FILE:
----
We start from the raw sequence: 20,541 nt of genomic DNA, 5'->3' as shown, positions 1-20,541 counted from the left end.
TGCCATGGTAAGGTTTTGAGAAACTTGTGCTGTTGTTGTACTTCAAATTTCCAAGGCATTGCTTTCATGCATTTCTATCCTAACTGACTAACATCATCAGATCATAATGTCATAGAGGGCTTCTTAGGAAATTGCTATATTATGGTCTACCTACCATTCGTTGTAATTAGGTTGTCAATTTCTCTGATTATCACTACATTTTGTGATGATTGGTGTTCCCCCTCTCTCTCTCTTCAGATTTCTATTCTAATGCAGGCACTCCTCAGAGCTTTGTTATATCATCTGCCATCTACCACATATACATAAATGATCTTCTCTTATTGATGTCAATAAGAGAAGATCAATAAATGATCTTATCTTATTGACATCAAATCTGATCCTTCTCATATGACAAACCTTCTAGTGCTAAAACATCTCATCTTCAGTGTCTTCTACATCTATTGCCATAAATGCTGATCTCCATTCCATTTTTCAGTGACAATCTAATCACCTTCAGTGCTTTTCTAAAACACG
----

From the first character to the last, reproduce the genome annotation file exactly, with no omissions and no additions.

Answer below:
We start from the raw sequence: 20,541 nt of genomic DNA, 5'->3' as shown, positions 1-20,541 counted from the left end.
TGCCATGGTAAGGTTTTGAGAAACTTGTGCTGTTGTTGTACTTCAAATTTCCAAGGCATTGCTTTCATGCATTTCTATCCTAACTGACTAACATCATCAGATCATAATGTCATAGAGGGCTTCTTAGGAAATTGCTATATTATGGTCTACCTACCATTCGTTGTAATTAGGTTGTCAATTTCTCTGATTATCACTACATTTTGTGATGATTGGTGTTCCCCCTCTCTCTCTCTTCAGATTTCTATTCTAATGCAGGCACTCCTCAGAGCTTTGTTATATCATCTGCCATCTACCACATATACATAAATGATCTTCTCTTATTGATGTCAATAAGAGAAGATCAATAAATGATCTTATCTTATTGACATCAAATCTGATCCTTCTCATATGACAAACCTTCTAGTGCTAAAACATCTCATCTTCAGTGTCTTCTACATCTATTGCCATAAATGCTGATCTCCATTCCATTTTTCAGTGACAATCTAATCACCTTCAGTGCTTTTCTAAAACACG